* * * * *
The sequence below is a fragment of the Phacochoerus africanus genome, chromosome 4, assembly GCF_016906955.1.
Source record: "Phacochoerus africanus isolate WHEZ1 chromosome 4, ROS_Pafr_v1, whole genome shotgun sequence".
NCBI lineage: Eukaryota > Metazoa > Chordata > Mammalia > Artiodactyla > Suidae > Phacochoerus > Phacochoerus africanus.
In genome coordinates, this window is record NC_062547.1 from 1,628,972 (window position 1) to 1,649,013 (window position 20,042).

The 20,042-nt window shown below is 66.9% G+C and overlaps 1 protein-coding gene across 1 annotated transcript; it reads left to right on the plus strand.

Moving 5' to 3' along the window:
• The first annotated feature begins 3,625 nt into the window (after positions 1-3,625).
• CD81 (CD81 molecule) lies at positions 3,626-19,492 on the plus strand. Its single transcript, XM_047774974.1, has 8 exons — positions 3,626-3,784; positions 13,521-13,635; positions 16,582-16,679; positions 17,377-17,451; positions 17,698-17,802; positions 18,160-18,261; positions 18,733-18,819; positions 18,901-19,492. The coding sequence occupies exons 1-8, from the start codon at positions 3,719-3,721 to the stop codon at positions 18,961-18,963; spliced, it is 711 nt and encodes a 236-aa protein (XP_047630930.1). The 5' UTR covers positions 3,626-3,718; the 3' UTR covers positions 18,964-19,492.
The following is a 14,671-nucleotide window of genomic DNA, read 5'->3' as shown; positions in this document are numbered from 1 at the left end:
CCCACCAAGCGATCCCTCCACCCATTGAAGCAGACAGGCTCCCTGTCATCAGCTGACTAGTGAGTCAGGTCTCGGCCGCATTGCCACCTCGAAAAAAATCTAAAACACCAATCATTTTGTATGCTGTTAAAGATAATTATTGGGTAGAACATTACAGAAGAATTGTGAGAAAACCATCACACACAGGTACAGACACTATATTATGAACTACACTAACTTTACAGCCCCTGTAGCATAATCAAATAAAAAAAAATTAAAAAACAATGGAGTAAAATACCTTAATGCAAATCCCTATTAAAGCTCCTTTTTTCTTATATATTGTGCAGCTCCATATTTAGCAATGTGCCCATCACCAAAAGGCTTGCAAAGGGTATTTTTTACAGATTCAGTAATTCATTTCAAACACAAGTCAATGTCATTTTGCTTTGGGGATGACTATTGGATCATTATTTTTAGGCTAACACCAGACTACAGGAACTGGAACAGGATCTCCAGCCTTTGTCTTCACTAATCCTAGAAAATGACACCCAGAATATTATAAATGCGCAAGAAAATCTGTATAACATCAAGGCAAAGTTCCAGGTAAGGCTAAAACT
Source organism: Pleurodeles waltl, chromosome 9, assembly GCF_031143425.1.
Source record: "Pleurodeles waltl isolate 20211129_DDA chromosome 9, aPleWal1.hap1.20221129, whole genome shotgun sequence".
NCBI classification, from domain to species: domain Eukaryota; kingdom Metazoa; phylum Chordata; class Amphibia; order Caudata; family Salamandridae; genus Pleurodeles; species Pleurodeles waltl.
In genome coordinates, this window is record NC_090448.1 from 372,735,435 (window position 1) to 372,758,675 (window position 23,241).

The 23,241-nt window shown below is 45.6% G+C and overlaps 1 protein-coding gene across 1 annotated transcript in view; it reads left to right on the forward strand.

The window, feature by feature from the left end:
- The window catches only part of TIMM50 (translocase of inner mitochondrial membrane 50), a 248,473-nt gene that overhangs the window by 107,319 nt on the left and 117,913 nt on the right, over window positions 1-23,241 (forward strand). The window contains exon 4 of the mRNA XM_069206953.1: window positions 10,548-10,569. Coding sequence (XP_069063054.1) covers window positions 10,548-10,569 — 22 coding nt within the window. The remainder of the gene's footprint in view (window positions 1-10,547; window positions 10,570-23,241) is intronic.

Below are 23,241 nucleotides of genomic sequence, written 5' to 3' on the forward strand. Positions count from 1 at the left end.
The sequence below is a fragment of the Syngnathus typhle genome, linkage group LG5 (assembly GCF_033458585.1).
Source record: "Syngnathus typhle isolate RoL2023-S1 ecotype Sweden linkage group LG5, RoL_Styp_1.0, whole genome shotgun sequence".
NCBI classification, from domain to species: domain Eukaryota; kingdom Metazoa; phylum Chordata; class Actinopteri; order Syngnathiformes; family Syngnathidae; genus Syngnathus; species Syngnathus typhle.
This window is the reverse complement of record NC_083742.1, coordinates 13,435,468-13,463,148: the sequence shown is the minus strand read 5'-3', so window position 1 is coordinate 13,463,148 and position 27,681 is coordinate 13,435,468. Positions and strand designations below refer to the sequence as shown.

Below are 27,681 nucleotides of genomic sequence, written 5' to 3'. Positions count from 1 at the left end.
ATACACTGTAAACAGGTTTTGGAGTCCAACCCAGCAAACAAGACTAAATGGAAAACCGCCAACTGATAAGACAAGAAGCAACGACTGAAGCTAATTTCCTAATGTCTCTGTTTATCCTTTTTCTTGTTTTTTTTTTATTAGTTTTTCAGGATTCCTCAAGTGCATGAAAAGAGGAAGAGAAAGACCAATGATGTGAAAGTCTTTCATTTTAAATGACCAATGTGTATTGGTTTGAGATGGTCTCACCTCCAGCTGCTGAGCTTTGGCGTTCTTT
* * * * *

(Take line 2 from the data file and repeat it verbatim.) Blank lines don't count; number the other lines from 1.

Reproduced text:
Source record: "Phacochoerus africanus isolate WHEZ1 chromosome 4, ROS_Pafr_v1, whole genome shotgun sequence".